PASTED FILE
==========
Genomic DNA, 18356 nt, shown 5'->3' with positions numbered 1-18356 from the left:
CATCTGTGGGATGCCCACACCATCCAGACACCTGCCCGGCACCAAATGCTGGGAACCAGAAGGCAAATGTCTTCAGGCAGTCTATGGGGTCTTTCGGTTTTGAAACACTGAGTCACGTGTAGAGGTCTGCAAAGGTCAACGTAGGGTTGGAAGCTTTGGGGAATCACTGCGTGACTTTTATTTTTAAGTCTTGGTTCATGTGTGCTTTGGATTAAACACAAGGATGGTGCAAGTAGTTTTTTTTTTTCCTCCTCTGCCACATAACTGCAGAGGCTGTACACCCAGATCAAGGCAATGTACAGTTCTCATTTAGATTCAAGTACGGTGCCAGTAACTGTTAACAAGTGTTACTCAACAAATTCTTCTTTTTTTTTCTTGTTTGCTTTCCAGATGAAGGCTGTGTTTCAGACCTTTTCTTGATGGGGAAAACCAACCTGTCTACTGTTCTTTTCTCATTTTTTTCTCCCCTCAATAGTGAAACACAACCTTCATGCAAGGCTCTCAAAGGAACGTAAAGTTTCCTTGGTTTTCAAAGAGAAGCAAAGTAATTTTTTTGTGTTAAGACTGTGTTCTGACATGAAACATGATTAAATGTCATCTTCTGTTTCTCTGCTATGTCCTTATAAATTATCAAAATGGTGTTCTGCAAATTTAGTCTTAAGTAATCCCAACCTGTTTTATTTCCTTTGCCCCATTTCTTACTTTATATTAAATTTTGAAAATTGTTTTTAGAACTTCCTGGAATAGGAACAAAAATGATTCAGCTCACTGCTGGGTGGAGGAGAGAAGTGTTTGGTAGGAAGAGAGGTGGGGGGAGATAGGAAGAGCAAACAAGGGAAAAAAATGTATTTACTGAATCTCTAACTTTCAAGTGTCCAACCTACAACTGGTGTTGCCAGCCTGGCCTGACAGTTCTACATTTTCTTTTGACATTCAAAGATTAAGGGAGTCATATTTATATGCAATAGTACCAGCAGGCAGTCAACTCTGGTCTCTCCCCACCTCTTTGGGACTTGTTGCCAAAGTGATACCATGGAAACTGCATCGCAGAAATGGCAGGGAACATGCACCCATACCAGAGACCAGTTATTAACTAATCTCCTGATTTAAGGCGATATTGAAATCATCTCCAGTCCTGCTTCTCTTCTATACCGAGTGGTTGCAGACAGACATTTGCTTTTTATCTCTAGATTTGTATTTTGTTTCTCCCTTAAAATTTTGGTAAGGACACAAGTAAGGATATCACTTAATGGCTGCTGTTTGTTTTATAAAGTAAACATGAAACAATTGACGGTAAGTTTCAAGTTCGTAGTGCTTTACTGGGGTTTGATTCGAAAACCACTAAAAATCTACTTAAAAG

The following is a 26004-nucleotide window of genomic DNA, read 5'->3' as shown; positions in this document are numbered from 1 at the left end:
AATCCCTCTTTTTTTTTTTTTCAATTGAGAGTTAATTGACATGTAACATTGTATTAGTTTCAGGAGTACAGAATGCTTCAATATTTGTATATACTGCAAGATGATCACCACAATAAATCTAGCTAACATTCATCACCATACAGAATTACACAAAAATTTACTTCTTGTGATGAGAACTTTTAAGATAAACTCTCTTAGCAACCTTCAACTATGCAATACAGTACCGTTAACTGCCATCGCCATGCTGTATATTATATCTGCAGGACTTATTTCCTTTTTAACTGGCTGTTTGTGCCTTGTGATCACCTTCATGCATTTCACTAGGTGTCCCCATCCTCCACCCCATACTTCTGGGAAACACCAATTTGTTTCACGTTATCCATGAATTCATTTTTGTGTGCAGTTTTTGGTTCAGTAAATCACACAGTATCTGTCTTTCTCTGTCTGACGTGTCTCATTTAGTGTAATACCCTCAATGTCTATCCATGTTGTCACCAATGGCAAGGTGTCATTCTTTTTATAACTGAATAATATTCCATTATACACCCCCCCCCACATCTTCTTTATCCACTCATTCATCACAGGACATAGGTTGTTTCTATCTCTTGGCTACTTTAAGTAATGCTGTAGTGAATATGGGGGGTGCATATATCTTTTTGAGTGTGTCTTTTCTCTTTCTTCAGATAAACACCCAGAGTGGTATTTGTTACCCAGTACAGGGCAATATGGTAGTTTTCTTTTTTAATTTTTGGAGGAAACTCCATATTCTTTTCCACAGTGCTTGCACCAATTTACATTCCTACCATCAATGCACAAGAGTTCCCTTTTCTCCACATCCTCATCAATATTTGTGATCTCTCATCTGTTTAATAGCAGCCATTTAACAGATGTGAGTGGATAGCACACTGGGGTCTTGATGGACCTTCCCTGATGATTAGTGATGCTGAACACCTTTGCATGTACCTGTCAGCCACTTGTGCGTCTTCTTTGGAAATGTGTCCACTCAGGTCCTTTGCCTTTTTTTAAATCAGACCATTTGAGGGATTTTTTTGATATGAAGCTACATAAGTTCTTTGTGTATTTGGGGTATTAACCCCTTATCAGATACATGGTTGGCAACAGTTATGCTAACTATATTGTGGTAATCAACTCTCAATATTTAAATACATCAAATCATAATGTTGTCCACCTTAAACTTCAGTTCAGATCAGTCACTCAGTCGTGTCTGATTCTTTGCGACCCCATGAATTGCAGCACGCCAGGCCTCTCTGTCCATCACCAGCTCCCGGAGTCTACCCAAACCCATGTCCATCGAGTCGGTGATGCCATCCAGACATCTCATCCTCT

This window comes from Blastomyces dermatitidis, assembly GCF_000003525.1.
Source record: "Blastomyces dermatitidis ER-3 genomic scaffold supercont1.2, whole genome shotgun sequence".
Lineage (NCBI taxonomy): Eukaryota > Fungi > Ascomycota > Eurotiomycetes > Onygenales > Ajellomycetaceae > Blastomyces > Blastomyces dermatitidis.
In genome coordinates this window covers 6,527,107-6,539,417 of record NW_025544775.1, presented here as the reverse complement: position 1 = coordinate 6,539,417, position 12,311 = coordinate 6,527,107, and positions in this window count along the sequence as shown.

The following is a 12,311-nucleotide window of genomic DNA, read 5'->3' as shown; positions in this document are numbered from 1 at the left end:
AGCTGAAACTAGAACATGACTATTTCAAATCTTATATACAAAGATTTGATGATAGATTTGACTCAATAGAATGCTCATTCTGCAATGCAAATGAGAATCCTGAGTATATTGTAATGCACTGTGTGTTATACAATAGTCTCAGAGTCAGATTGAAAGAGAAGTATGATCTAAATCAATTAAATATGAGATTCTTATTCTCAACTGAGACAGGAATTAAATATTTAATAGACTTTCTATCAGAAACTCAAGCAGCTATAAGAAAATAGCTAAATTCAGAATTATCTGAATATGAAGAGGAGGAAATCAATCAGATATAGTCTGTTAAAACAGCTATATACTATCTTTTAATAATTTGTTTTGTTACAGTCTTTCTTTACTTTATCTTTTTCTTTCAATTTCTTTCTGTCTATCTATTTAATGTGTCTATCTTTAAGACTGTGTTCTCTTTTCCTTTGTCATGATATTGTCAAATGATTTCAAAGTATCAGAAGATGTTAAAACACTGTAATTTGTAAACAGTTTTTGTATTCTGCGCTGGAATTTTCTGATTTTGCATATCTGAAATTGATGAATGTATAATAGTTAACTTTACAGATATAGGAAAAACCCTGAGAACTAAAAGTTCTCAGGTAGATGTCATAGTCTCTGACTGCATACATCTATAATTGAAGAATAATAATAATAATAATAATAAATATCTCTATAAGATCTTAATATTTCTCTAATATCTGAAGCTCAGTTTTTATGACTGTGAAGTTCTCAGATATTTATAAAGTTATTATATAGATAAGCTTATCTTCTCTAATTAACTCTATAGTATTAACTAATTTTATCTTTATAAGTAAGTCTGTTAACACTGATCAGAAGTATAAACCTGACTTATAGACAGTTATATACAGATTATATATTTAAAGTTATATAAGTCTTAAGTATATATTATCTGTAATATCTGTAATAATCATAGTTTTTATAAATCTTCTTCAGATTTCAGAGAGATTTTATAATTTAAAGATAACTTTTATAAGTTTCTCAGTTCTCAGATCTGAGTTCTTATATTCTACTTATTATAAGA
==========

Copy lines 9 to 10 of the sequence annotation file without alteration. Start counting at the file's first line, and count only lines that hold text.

The following is a 12,311-nucleotide window of genomic DNA, read 5'->3' as shown; positions in this document are numbered from 1 at the left end:
AGCTGAAACTAGAACATGACTATTTCAAATCTTATATACAAAGATTTGATGATAGATTTGACTCAATAGAATGCTCATTCTGCAATGCAAATGAGAATCCTGAGTATATTGTAATGCACTGTGTGTTATACAATAGTCTCAGAGTCAGATTGAAAGAGAAGTATGATCTAAATCAATTAAATATGAGATTCTTATTCTCAACTGAGACAGGAATTAAATATTTAATAGACTTTCTATCAGAAACTCAAGCAGCTATAAGAAAATAGCTAAATTCAGAATTATCTGAATATGAAGAGGAGGAAATCAATCAGATATAGTCTGTTAAAACAGCTATATACTATCTTTTAATAATTTGTTTTGTTACAGTCTTTCTTTACTTTATCTTTTTCTTTCAATTTCTTTCTGTCTATCTATTTAATGTGTCTATCTTTAAGACTGTGTTCTCTTTTCCTTTGTCATGATATTGTCAAATGATTTCAAAGTATCAGAAGATGTTAAAACACTGTAATTTGTAAACAGTTTTTGTATTCTGCGCTGGAATTTTCTGATTTTGCATATCTGAAATTGATGAATGTATAATAGTTAACTTTACAGATATAGGAAAAACCCTGAGAACTAAAAGTTCTCAGGTAGATGTCATAGTCTCTGACTGCATACATCTATAATTGAAGAATAATAATAATAATAATAATAAATATCTCTATAAGATCTTAATATTTCTCTAATATCTGAAGCTCAGTTTTTATGACTGTGAAGTTCTCAGATATTTATAAAGTTATTATATAGATAAGCTTATCTTCTCTAATTAACTCTATAGTATTAACTAATTTTATCTTTATAAGTAAGTCTGTTAACACTGATCAGAAGTATAAACCTGACTTATAGACAGTTATATACAGATTATATATTTAAAGTTATATAAGTCTTAAGTATATATTATCTGTAATATCTGTAATAATCATAGTTTTTATAAATCTTCTTCAGATTTCAGAGAGATTTTATAATTTAAAGATAACTTTTATAAGTTTCTCAGTTCTCAGATCTGAGTTCTTATATTCTACTTATTATAAGA